'As quickly as an identity of relatability was established by Dijon’s quirky social awkwardness and humble every-man demeanor, it was stripped by the first seconds of a performance that reinforced him as a demi-god of vocalism and futurist experimentation.'
Evan Dale // Nov 13, 2019
Approaching the Lowbrow Palace in the University neighborhood of El Paso, Texas, a line wrapped around the block. On a random Tuesday in November at what promised from research to be an exceptionally petite venue, there were conflicting thoughts about how much of a crowd would turn up. But apparently, the El Paso youth are more than in-touch with the culture. In many ways, they’re the face of it.
A steep, square, multi-tiered venue, the Lowbrow Palace seems in every way to be against fire code. But assuming there is no fire, such are often the best: the most intimate, most intense, and most memorable places to catch a show. From the back of the venue, a series of sharp staircases work their way to a mid-level, and then to a sublevel, placing the audience’s multiple steps equally close to the stage, but garden-leveled from it: one slightly above; the other slightly below, wrapping around the stage at a right angle.
In no time, the show became very clearly sold out. Finding myself on the staircase separating the lowest tier and the middle one, I was able to secure a spot eye-level with the stage and square in front. Perfect for my camera and me. But, in such a small venue, there could have been no bad positioning. No matter which of the tiers one found themselves a part of and no matter from which angle they were watching, the furthest depths of the Lowbrow Palace kept its hundreds of patrons no more than 25 feet from the action.
It was packed.
Thirty minutes before a 9 o’clock show, there was no chance of moving. So instead, I indulged in a pre-concert’s most tantalizing pastime: people-watching.
The crowd was young. Being so close to the UTEP campus, and being an all-ages venue, a line-up of post-genre transcendentalists paving the way for a future of music as inventive as it is unbound by any preconceived castes of stylistic delineation, was bound to be brimming with youngsters. And El Paso youngsters, as diverse as they are fashionable, make for one hell of a crowd. Energy buzzed through the room. Bi-lingual discussions on favorite music blended with conversation about tailored boots. This audience, like its proprietors were here for more than music, more than culture, but the experiential coalescence of them both as a symbol for the future of art and society.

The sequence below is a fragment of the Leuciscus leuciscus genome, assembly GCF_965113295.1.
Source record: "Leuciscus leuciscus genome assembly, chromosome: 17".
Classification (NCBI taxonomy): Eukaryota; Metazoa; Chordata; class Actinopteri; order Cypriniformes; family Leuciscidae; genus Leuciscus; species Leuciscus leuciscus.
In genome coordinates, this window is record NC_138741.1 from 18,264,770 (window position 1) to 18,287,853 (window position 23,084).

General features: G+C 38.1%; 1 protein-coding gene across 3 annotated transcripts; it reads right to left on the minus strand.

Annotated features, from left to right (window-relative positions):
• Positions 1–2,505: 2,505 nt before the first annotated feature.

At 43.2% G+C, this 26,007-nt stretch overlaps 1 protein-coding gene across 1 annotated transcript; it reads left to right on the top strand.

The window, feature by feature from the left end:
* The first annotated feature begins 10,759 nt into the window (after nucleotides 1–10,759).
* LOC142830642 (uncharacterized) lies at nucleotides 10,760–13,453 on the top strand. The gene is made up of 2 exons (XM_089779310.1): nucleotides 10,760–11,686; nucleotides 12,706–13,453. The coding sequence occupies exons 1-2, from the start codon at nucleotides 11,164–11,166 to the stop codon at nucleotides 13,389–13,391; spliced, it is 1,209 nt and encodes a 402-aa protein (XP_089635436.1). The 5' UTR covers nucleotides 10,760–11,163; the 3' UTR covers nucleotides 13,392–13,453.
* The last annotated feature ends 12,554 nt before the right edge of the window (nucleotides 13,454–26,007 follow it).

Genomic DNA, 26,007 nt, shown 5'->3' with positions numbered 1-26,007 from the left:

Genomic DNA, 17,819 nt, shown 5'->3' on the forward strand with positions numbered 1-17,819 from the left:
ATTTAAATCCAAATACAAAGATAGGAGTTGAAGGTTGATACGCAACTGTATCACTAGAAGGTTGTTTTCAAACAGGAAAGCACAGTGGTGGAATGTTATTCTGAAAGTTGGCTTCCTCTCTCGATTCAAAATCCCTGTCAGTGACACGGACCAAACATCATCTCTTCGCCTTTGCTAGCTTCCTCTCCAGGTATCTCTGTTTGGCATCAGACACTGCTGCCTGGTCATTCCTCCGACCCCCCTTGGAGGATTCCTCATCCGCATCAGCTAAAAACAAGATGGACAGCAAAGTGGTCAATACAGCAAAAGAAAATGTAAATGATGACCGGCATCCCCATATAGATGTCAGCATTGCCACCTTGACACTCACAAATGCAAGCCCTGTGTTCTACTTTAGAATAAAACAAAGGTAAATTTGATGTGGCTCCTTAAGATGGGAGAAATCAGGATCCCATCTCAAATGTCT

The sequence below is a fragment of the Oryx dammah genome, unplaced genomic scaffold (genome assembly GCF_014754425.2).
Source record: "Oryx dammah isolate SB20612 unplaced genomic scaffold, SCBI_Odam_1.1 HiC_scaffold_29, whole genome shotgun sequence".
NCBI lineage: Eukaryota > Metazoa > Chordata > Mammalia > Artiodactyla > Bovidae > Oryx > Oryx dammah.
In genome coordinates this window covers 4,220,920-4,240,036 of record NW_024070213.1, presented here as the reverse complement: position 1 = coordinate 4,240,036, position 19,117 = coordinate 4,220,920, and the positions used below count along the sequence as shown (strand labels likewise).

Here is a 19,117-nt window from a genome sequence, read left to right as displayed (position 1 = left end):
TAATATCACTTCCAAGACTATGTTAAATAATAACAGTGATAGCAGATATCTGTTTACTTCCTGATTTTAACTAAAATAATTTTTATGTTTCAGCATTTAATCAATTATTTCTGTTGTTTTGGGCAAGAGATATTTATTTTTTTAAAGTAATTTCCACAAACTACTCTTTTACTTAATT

‘Fuck my exam tomorrow. This is much more important.’
The student behind me was right. This wasn’t her everyday show.
After a warm and fluttery performance from the show’s first opener, Silver Sphere, the crowd was perfectly primed. And as starstruck as they were humbled, they quickly got a taste of their first hero.
Dijon – as low-key and understated as his music, his visuals, and his social media presence have always made him out to be – nonchalantly strolled on stage to help set up he and his band’s equipment. For 10 minutes, he made goofy looks around the Lowbrow Palace, connecting with the crowd members that new who he was instead of acting for them. It was a new experience to see an artist so important to the future of music so comfortable in his dualistic role as a roadie. Undoubtedly humbling in both directions, it did nothing but speak highly of his character while making him approachable and relatable to a young crowd in search for inspiration of self.
And as quickly as that identity of relatability was established by Dijon’s quirky social awkwardness and humble every-man demeanor, it was stripped by the first seconds of a performance that reinforced him as a demi-god of vocalism and futurist experimentation.
Constantly clutching a water bottle to soothe his recently ‘obliterated’vocal cords and a vocal synthesizer to obtain the furthest reaches of his acoustic-electro R&B lane, the Maryland-born artist kept his voice in focus while largely taking himself out of the picture. Crouching, sitting, and often facing the back wall made the show less about his presence, and more about the role of his band and the addition of his voice to it.
Stemming equally from the righteousness of music and for an apparent lack of love for being in the limelight, the oft-mysterious figure honestly and poetically performed his entire canon in a way – and in a place – as fitting of his music as possible. These are indeed the type of setting where true artistic movements dig their deepest roots. And Dijon – with performances like the one at the Lowbrow Palace in El Paso, Texas – will hold strong the direction of experimental R&B for years to come.